American Exceptualism Rudy Giuliani was espousing his opinion to Fox News that Barack Obama did not love America and didn’t brag enough about “American Exceptionalism.”
Fur Is Not Chic When my 25-pound
dog stepped in a toothed steel leg hold trap a few ft off the trail, I
learned how “unchic” fur is. I had to carry her out two miles to get to a
Which Is More Dangerous? Just
a couple of thoughts I had in response to the letters by Gordon Lee
Dean and Jarin Weber in the Feb. 23 issue. Mr. Dean claims that there
have been zero deaths from the measles in the past ten years.
Real Action on Climate In “Climate Madness” in the Feb. 9 issue, the writer points out that scientists are all but unanimous and that large numbers of people agree: global warming poses a threat to future generations.
Real Science Wolfgang Pauli, the Nobel Prize winning Austrian-born theoretical physicist, was known not only for his work in postulating the existence of the neutrino but feared for his razor-edged humor.
Bigger than ever, the fifth annual Traverse City Microbrew and Music Fest has a 200-beer menu, hotter bands, enormous tents, and a full-on light show to cap it all off.
“These things are what move me,” said organizer Sam Porter. “We love this event, and it brings so much good to the community.”
In the early days of Traverse City’s Maritime Heritage Alliance (MHA), the membership would launch as many boats as they could in an impromptu “just for fun” regatta that would kick off the sailing season. These days, the Alliance holds this regatta, now called Schooner Fest, with a little more purpose: as a fundraiser for the organization.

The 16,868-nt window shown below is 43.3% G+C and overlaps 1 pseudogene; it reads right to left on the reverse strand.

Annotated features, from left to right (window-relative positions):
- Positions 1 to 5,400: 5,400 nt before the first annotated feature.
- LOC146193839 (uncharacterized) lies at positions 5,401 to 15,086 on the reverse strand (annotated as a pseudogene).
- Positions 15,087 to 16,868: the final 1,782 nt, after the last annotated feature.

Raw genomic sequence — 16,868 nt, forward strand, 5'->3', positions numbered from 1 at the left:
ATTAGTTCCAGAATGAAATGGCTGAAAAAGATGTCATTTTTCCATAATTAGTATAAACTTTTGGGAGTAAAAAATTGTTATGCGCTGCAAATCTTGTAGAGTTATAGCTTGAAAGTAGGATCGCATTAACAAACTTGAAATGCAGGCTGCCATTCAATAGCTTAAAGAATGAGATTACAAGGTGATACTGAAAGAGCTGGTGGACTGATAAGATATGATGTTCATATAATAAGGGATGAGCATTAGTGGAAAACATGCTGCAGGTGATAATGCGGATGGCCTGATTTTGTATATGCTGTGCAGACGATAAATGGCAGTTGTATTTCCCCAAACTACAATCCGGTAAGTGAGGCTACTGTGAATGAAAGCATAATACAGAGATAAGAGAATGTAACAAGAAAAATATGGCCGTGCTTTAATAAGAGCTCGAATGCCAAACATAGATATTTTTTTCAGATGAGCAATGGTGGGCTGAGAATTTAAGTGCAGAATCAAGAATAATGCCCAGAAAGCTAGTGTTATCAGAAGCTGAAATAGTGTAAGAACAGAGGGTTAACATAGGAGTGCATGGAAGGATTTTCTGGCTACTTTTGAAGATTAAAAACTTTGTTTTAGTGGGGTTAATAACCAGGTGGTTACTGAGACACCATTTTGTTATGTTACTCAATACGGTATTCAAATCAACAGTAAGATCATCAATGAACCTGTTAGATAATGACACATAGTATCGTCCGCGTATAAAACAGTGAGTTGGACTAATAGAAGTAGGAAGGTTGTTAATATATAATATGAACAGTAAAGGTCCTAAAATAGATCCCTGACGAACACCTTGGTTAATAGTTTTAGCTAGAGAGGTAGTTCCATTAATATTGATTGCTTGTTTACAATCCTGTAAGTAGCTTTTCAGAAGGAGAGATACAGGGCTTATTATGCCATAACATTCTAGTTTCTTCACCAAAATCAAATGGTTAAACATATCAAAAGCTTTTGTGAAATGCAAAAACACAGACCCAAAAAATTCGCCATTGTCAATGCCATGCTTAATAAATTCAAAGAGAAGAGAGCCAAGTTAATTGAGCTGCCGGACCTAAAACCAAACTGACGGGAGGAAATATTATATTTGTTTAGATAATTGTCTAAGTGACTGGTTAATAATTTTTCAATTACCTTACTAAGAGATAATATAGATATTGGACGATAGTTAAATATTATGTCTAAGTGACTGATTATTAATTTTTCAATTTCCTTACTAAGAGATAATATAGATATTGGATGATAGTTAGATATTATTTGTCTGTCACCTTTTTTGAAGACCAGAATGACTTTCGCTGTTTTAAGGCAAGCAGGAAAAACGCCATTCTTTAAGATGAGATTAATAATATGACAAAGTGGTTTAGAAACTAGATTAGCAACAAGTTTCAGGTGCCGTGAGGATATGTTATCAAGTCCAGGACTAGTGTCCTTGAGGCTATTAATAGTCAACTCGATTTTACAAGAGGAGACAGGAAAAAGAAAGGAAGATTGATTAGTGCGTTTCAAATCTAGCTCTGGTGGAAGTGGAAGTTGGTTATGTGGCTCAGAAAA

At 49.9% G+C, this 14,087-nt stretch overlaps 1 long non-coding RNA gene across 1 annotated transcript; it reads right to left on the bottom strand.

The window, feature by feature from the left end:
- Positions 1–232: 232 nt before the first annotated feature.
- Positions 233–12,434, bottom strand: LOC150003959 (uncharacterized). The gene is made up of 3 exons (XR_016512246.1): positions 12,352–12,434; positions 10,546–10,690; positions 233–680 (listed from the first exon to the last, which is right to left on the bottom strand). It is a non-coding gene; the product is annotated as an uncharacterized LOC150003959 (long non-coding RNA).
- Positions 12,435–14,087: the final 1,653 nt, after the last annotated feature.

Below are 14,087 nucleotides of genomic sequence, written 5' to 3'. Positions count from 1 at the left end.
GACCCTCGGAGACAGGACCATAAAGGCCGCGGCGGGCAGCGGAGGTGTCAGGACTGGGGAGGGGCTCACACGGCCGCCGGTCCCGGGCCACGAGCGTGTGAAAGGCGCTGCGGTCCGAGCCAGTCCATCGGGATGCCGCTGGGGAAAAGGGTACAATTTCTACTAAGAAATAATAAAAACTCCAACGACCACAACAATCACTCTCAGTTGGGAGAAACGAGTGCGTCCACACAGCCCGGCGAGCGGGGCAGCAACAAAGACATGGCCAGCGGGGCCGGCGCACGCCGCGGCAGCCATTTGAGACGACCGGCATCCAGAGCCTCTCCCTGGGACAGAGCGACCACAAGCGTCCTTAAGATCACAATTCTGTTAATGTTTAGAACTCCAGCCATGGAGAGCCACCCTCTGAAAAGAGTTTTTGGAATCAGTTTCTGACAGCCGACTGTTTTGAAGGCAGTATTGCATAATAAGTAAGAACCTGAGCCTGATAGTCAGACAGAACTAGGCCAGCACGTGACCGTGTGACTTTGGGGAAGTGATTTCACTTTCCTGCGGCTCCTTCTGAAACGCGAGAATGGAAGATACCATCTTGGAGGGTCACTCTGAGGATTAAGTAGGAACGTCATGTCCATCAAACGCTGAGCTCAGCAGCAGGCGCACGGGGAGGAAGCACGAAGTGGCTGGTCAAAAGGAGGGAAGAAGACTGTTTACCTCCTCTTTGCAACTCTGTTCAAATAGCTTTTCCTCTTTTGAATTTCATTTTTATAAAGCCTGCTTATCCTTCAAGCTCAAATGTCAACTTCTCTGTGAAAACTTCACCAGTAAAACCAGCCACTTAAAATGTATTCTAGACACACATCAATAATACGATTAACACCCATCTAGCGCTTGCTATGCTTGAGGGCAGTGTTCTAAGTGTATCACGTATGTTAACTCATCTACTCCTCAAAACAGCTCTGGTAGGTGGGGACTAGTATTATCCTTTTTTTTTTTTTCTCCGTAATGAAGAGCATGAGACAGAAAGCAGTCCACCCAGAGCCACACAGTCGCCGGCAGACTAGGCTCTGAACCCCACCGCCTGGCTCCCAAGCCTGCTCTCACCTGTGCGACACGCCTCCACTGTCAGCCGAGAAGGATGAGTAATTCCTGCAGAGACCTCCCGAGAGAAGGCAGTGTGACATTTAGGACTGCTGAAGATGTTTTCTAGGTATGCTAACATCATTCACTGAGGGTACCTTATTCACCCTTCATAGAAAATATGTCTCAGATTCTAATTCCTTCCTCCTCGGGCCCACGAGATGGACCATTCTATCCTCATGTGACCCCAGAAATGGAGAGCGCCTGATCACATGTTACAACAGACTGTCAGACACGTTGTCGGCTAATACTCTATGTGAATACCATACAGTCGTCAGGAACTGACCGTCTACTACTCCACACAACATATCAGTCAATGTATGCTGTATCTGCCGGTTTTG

As parents are well aware, selecting a school district is hardly black and white. Funding formulas and test scores – though widely available – are confusing even to the adminstrators that adhere to them. Although the State of Michigan readily provides this information online, navigating it can be another story.
But in the days before safety harnesses and aerial lifts, hundreds of men climbed to the top of the towering iron columns to piece the iconic structure together. The grueling and dangerous tasks – which continue today – unite the ironworkers as a real band of brothers. So it’s no surprise that they celebrate their achievements at an annual festival each year.
Lingering sadly on the shores of tony Walloon Lake was a tiny village, marked by burned-out buildings and abandoned businesses. That was the 1980s. Today, the Village of Walloon Lake is booming, with one committed family sinking millions into its thoughtful, multi-stage redevelopment.
A turf war is simmering in local farmers markets over exactly where that cherry, tomato, or radish was picked. Some say the argument is just splitting hairs; others decry the trucked-in produce as undercutting the small local grower.